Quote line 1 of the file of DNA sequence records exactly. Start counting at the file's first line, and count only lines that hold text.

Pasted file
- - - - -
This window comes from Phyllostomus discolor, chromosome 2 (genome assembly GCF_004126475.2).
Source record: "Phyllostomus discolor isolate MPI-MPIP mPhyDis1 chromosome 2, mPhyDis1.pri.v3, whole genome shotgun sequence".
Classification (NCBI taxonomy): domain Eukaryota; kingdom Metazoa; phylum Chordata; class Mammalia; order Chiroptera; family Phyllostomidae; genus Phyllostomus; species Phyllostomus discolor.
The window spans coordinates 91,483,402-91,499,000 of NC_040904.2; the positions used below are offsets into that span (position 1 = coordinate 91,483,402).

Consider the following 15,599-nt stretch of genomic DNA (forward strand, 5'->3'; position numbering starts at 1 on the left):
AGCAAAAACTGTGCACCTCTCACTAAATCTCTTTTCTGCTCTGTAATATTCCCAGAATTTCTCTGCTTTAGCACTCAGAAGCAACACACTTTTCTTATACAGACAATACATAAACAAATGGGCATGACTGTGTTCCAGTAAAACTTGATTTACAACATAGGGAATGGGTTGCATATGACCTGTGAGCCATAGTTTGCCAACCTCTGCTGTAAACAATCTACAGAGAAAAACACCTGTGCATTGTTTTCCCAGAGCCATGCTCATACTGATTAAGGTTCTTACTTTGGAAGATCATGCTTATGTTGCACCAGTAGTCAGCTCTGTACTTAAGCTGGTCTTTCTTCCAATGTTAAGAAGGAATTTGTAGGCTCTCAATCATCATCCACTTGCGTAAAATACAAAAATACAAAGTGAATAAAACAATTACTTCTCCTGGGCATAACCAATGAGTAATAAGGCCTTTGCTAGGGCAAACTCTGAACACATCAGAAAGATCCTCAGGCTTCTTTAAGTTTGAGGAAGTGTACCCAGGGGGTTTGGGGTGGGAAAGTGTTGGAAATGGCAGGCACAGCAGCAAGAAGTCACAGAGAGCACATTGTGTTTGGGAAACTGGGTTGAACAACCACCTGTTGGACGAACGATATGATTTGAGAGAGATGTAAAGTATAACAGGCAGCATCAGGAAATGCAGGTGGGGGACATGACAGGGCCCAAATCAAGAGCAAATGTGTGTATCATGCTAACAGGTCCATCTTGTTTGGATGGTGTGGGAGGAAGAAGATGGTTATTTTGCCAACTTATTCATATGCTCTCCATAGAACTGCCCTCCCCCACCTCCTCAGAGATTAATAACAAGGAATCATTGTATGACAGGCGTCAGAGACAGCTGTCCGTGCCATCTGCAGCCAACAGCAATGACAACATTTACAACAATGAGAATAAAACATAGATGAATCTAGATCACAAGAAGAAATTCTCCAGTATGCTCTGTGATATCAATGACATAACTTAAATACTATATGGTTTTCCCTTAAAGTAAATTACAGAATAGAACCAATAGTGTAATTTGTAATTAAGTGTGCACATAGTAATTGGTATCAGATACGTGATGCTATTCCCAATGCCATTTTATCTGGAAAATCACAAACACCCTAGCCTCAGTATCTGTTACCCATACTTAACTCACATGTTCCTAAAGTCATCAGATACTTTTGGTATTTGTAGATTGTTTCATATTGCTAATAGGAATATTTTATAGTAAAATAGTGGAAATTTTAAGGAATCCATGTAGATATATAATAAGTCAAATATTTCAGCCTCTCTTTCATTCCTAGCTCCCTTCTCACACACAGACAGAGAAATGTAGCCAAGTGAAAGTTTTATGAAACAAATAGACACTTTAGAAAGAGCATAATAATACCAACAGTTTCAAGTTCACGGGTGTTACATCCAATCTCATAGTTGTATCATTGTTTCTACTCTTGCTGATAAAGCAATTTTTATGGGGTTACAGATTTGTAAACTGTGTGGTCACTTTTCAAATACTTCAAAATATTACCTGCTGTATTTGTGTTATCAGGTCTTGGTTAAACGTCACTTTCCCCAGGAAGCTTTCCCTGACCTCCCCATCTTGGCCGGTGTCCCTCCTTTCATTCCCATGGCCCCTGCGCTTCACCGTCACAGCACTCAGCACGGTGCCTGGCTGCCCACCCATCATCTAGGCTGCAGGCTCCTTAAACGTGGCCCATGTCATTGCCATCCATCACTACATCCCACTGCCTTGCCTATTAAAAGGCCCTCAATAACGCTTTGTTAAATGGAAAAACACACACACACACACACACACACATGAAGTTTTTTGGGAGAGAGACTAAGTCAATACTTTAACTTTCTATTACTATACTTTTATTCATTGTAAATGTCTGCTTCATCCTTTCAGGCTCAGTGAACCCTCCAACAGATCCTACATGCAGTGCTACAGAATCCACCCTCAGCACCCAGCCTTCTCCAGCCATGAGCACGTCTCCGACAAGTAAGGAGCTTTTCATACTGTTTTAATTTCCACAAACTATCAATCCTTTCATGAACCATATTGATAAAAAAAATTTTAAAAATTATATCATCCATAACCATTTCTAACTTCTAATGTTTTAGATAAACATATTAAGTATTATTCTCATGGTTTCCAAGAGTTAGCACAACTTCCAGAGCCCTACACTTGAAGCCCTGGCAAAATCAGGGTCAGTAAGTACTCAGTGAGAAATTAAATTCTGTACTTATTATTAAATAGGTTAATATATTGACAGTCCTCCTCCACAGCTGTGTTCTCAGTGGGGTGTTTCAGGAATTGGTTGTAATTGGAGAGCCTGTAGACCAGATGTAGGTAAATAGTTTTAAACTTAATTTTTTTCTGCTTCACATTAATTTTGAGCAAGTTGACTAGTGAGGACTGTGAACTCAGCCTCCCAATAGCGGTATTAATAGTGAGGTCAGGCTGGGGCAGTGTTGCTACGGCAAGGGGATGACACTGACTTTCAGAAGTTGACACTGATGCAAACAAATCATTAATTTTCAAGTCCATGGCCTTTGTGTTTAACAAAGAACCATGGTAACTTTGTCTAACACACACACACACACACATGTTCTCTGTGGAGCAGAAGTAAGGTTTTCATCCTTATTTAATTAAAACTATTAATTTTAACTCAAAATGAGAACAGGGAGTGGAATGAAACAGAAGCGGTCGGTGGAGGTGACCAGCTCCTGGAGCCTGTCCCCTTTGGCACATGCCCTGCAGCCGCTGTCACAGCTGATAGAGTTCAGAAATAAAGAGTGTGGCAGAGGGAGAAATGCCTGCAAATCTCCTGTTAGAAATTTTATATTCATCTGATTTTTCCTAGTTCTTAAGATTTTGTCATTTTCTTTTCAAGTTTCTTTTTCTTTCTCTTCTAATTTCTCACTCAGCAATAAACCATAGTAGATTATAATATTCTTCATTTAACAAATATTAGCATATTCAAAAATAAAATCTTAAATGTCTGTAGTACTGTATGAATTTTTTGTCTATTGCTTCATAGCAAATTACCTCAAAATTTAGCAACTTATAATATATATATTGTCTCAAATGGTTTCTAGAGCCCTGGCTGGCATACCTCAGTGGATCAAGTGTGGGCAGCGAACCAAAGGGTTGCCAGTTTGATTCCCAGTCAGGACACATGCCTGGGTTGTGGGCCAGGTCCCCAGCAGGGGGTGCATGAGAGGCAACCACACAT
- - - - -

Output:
This window comes from Phyllostomus discolor, chromosome 2 (genome assembly GCF_004126475.2).